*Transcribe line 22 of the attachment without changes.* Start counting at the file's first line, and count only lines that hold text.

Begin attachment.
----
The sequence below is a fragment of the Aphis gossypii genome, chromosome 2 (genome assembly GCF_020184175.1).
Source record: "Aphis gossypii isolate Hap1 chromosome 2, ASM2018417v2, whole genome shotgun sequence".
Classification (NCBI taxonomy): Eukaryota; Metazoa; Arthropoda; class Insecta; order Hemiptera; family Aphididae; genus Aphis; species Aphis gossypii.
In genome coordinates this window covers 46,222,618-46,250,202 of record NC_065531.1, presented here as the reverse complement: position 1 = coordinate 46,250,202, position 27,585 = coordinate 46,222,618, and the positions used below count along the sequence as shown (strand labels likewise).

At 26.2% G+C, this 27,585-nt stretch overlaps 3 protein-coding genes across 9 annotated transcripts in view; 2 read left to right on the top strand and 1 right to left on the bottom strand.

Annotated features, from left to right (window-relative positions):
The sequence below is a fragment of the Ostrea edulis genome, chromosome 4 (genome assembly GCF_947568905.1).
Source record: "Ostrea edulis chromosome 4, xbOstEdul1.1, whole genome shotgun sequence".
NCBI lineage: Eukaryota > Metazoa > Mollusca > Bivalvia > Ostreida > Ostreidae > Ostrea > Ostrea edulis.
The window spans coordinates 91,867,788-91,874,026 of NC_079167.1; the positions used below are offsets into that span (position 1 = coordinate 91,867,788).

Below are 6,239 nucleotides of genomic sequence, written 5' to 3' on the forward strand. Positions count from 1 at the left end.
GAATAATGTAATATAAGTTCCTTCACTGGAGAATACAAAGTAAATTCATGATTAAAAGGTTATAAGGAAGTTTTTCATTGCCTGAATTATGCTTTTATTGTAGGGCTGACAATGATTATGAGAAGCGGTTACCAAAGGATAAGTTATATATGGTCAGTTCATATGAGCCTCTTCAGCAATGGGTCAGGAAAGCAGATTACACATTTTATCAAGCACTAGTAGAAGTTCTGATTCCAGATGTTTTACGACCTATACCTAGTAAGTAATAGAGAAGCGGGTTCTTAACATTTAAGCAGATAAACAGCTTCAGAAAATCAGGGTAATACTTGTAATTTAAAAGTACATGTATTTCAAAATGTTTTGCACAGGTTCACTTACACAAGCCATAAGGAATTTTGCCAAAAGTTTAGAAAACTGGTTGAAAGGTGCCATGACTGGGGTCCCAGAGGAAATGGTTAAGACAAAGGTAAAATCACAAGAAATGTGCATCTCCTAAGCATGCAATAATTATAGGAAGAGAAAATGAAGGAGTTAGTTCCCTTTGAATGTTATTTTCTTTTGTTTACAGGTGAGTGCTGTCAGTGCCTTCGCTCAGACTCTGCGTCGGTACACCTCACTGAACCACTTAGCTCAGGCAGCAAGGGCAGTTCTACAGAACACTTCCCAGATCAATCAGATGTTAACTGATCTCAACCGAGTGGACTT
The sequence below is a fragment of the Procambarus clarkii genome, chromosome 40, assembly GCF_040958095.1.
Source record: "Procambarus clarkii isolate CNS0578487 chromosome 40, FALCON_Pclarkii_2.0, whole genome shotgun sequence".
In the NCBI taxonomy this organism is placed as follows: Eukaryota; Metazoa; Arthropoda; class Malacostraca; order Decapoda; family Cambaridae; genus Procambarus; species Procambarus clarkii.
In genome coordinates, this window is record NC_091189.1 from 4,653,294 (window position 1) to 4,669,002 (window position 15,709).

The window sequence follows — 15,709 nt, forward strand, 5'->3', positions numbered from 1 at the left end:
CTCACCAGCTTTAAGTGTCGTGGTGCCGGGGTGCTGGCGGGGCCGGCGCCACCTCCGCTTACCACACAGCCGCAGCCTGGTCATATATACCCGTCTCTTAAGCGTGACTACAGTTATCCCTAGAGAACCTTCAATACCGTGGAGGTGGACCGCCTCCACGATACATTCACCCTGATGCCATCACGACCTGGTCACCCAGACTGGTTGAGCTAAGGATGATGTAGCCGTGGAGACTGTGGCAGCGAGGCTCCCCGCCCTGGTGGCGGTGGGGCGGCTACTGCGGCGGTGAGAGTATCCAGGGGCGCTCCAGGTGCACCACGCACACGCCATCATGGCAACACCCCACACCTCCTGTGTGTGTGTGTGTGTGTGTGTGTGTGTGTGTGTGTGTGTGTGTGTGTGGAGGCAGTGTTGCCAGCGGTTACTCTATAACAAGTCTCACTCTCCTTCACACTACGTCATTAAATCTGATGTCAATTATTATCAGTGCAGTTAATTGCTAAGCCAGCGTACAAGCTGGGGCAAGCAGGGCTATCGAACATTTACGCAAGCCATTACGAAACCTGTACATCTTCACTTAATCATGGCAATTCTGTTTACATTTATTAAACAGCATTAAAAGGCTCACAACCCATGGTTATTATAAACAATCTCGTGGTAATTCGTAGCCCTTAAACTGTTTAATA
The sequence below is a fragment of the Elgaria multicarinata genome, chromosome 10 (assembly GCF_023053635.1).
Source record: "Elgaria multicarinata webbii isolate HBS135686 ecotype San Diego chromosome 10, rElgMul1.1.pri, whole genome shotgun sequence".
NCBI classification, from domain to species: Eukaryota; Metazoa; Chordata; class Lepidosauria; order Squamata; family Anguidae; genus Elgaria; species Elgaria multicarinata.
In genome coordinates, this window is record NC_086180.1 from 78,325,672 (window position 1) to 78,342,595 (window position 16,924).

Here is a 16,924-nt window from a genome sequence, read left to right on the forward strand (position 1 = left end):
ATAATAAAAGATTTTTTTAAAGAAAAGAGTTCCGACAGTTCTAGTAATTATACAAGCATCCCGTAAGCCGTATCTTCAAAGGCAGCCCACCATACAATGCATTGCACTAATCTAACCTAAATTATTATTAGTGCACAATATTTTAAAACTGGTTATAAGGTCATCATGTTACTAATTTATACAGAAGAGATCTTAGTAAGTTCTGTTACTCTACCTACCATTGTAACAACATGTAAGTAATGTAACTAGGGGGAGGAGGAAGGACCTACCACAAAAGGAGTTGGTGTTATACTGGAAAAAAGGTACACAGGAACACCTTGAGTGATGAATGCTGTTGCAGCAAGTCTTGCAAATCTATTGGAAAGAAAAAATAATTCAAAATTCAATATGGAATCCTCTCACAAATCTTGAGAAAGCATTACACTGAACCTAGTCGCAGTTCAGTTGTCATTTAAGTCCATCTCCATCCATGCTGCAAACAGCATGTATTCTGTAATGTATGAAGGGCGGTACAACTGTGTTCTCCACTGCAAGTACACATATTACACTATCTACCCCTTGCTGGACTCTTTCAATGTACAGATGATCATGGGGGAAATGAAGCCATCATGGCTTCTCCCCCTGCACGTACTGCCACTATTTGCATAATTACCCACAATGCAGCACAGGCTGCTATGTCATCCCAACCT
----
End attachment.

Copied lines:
In genome coordinates, this window is record NC_086180.1 from 78,325,672 (window position 1) to 78,342,595 (window position 16,924).